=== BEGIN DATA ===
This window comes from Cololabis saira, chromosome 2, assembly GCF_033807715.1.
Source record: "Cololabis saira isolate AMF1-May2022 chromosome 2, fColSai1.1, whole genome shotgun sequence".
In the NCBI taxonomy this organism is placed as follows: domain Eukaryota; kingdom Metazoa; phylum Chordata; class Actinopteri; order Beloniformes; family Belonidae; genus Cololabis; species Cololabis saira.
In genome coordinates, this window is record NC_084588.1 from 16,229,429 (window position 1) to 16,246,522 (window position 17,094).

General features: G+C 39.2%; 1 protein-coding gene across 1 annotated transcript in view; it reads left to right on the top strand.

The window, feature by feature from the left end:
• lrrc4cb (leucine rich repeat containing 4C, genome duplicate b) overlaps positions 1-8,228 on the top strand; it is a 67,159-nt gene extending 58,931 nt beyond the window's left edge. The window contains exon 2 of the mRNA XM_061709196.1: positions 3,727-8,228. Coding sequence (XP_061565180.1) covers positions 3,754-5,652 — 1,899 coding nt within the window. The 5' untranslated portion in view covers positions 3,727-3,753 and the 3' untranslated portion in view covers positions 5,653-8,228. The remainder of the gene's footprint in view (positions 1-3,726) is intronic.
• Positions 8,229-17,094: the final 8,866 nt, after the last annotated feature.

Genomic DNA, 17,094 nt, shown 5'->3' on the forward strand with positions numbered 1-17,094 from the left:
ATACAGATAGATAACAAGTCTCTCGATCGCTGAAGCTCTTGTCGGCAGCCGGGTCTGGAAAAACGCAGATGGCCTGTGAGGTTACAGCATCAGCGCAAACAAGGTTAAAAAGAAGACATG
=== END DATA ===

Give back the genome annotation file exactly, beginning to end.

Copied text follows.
This window comes from Cololabis saira, chromosome 2, assembly GCF_033807715.1.
Source record: "Cololabis saira isolate AMF1-May2022 chromosome 2, fColSai1.1, whole genome shotgun sequence".
In the NCBI taxonomy this organism is placed as follows: domain Eukaryota; kingdom Metazoa; phylum Chordata; class Actinopteri; order Beloniformes; family Belonidae; genus Cololabis; species Cololabis saira.
In genome coordinates, this window is record NC_084588.1 from 16,229,429 (window position 1) to 16,246,522 (window position 17,094).

General features: G+C 39.2%; 1 protein-coding gene across 1 annotated transcript in view; it reads left to right on the top strand.

The window, feature by feature from the left end:
• lrrc4cb (leucine rich repeat containing 4C, genome duplicate b) overlaps positions 1-8,228 on the top strand; it is a 67,159-nt gene extending 58,931 nt beyond the window's left edge. The window contains exon 2 of the mRNA XM_061709196.1: positions 3,727-8,228. Coding sequence (XP_061565180.1) covers positions 3,754-5,652 — 1,899 coding nt within the window. The 5' untranslated portion in view covers positions 3,727-3,753 and the 3' untranslated portion in view covers positions 5,653-8,228. The remainder of the gene's footprint in view (positions 1-3,726) is intronic.
• Positions 8,229-17,094: the final 8,866 nt, after the last annotated feature.

Genomic DNA, 17,094 nt, shown 5'->3' on the forward strand with positions numbered 1-17,094 from the left:
ATACAGATAGATAACAAGTCTCTCGATCGCTGAAGCTCTTGTCGGCAGCCGGGTCTGGAAAAACGCAGATGGCCTGTGAGGTTACAGCATCAGCGCAAACAAGGTTAAAAAGAAGACATG